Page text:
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for in Britain tumbled in the biggest August fall since 2018 this month as soaring mortgage costs put buyers under pressure, according to a property website.

Rightmove said average new seller fell by 1.9%, or £7,012, on average to £364,895 in August.

The fall is more than double the seasonal 0.9% drop seen in August due to the traditional summer slowdown, according to the group.

There are still significant challenges in saving up enough for a deposit and affording higher mortgage payments

Tim Bannister, Rightmove

The housing market is suffering as buyer demand and spending power is being hit by the cost-of-living crisis and mortgage rates that have surged to 15-year highs in recent months.

Mortgage deals have eased back from the peak seen in July, with the average -year fixed mortgage rate now at 5.81%, down from 6.08% three weeks ago.

But demand is still being weighed on across the property market and many sellers are pricing more competitively to tempt buyers against the backdrop of holidays and cost woes.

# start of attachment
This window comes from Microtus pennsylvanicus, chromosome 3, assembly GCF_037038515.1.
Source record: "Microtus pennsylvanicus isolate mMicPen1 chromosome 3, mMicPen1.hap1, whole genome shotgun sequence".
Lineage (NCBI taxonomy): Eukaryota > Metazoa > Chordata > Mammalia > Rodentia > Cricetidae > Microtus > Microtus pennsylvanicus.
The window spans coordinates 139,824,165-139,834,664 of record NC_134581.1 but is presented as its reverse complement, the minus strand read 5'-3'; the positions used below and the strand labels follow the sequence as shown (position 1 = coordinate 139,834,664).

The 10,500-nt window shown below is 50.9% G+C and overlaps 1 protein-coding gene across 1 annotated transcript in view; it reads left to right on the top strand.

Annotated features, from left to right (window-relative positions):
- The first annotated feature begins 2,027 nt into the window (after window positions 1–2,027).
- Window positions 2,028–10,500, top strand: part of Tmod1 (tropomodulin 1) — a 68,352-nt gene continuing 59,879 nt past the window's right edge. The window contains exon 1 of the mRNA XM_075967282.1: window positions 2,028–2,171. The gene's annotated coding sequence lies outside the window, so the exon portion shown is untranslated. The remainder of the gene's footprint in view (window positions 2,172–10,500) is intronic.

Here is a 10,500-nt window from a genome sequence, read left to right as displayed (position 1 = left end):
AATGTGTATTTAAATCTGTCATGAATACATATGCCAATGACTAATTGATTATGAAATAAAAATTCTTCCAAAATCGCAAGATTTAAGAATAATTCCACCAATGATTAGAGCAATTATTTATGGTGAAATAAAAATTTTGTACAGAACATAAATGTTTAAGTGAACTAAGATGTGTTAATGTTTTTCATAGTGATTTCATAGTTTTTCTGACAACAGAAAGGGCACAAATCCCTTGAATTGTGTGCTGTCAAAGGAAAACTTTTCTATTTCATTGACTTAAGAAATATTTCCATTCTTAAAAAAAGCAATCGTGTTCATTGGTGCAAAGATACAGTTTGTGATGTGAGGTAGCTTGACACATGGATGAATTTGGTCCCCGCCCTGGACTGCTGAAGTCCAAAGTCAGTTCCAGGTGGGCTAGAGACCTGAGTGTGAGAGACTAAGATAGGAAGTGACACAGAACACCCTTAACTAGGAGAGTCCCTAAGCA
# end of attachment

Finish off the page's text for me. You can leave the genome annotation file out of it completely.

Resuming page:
Rightmove said the number of sales being agreed is now 15% lower than at this time in 2019, with many putting their moving plans on hold.

The first-time buyer sector is down by a more muted 10% compared with 2019 as rents have jumped 12%, tempting many to look at getting on the property ladder in spite of higher mortgage costs.

Tim Bannister, Rightmove’s director of property science, said: “There are still significant challenges in saving up enough for a deposit and affording higher mortgage payments. However, would-be buyers are now likely to see greater property choice in their area and therefore a home more likely to suit their needs compared to during the pandemic.

“But while there is more choice there is no glut of properties for sale, with the number of available properties still lower than at this time in 2019 and still selling more quickly, with the average time to find a buyer now 55 days compared to 61 days in 2019.”

He added: “While a 1.9% drop in just one month seems dramatic, it’s in part an expected seasonal drop as sellers coming to market realise that they have to compromise on price due to the traditionally quieter summer holiday period.”

The latest report showed that in the first-time buyer sector have held up better than in the wider market, down by 1% versus a year ago, which it suggests is due to the “staggering” rent rises.

Mr Bannister said: “With sales holding up more strongly in the typical first-time buyer sector, the prospect of owning your own home remains an appealing option for those that can afford it, with the alternative being an extremely frenzied rental market, where rents are at record levels.”

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